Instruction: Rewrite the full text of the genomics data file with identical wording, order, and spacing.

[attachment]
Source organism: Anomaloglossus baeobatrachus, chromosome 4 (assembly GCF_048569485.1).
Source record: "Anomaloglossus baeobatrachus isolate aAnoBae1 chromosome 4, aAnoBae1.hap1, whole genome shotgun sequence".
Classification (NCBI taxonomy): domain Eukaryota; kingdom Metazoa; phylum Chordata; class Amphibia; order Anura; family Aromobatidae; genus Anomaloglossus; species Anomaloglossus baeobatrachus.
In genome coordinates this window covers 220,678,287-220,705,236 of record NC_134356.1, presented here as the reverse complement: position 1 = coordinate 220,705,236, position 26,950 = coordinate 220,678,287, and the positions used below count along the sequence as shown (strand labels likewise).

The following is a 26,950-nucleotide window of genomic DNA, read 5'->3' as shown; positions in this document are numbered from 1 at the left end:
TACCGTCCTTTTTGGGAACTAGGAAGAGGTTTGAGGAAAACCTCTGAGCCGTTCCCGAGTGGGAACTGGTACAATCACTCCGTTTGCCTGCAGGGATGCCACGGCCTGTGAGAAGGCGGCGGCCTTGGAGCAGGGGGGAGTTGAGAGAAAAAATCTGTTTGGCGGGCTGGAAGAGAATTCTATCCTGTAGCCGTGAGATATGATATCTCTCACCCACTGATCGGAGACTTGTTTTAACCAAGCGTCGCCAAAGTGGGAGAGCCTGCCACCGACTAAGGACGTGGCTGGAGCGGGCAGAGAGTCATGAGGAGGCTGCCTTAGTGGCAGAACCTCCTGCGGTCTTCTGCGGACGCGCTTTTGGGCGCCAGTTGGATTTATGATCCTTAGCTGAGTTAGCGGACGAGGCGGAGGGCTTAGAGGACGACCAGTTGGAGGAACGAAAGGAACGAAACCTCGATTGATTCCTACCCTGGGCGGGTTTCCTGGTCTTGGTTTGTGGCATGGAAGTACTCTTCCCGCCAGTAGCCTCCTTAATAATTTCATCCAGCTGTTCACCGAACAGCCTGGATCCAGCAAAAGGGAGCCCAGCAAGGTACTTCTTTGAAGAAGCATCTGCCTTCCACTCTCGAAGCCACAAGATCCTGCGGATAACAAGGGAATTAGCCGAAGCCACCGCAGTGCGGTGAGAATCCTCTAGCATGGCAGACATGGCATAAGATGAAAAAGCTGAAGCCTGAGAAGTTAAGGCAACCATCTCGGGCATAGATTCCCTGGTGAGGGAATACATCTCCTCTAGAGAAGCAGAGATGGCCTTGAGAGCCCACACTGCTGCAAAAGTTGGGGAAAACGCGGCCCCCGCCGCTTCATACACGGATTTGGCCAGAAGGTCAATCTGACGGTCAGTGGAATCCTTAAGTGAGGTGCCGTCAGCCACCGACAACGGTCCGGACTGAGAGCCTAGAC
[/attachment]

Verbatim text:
Source organism: Anomaloglossus baeobatrachus, chromosome 4 (assembly GCF_048569485.1).
Source record: "Anomaloglossus baeobatrachus isolate aAnoBae1 chromosome 4, aAnoBae1.hap1, whole genome shotgun sequence".
Classification (NCBI taxonomy): domain Eukaryota; kingdom Metazoa; phylum Chordata; class Amphibia; order Anura; family Aromobatidae; genus Anomaloglossus; species Anomaloglossus baeobatrachus.
In genome coordinates this window covers 220,678,287-220,705,236 of record NC_134356.1, presented here as the reverse complement: position 1 = coordinate 220,705,236, position 26,950 = coordinate 220,678,287, and the positions used below count along the sequence as shown (strand labels likewise).

The following is a 26,950-nucleotide window of genomic DNA, read 5'->3' as shown; positions in this document are numbered from 1 at the left end:
TACCGTCCTTTTTGGGAACTAGGAAGAGGTTTGAGGAAAACCTCTGAGCCGTTCCCGAGTGGGAACTGGTACAATCACTCCGTTTGCCTGCAGGGATGCCACGGCCTGTGAGAAGGCGGCGGCCTTGGAGCAGGGGGGAGTTGAGAGAAAAAATCTGTTTGGCGGGCTGGAAGAGAATTCTATCCTGTAGCCGTGAGATATGATATCTCTCACCCACTGATCGGAGACTTGTTTTAACCAAGCGTCGCCAAAGTGGGAGAGCCTGCCACCGACTAAGGACGTGGCTGGAGCGGGCAGAGAGTCATGAGGAGGCTGCCTTAGTGGCAGAACCTCCTGCGGTCTTCTGCGGACGCGCTTTTGGGCGCCAGTTGGATTTATGATCCTTAGCTGAGTTAGCGGACGAGGCGGAGGGCTTAGAGGACGACCAGTTGGAGGAACGAAAGGAACGAAACCTCGATTGATTCCTACCCTGGGCGGGTTTCCTGGTCTTGGTTTGTGGCATGGAAGTACTCTTCCCGCCAGTAGCCTCCTTAATAATTTCATCCAGCTGTTCACCGAACAGCCTGGATCCAGCAAAAGGGAGCCCAGCAAGGTACTTCTTTGAAGAAGCATCTGCCTTCCACTCTCGAAGCCACAAGATCCTGCGGATAACAAGGGAATTAGCCGAAGCCACCGCAGTGCGGTGAGAATCCTCTAGCATGGCAGACATGGCATAAGATGAAAAAGCTGAAGCCTGAGAAGTTAAGGCAACCATCTCGGGCATAGATTCCCTGGTGAGGGAATACATCTCCTCTAGAGAAGCAGAGATGGCCTTGAGAGCCCACACTGCTGCAAAAGTTGGGGAAAACGCGGCCCCCGCCGCTTCATACACGGATTTGGCCAGAAGGTCAATCTGACGGTCAGTGGAATCCTTAAGTGAGGTGCCGTCAGCCACCGACAACGGTCCGGACTGAGAGCCTAGAC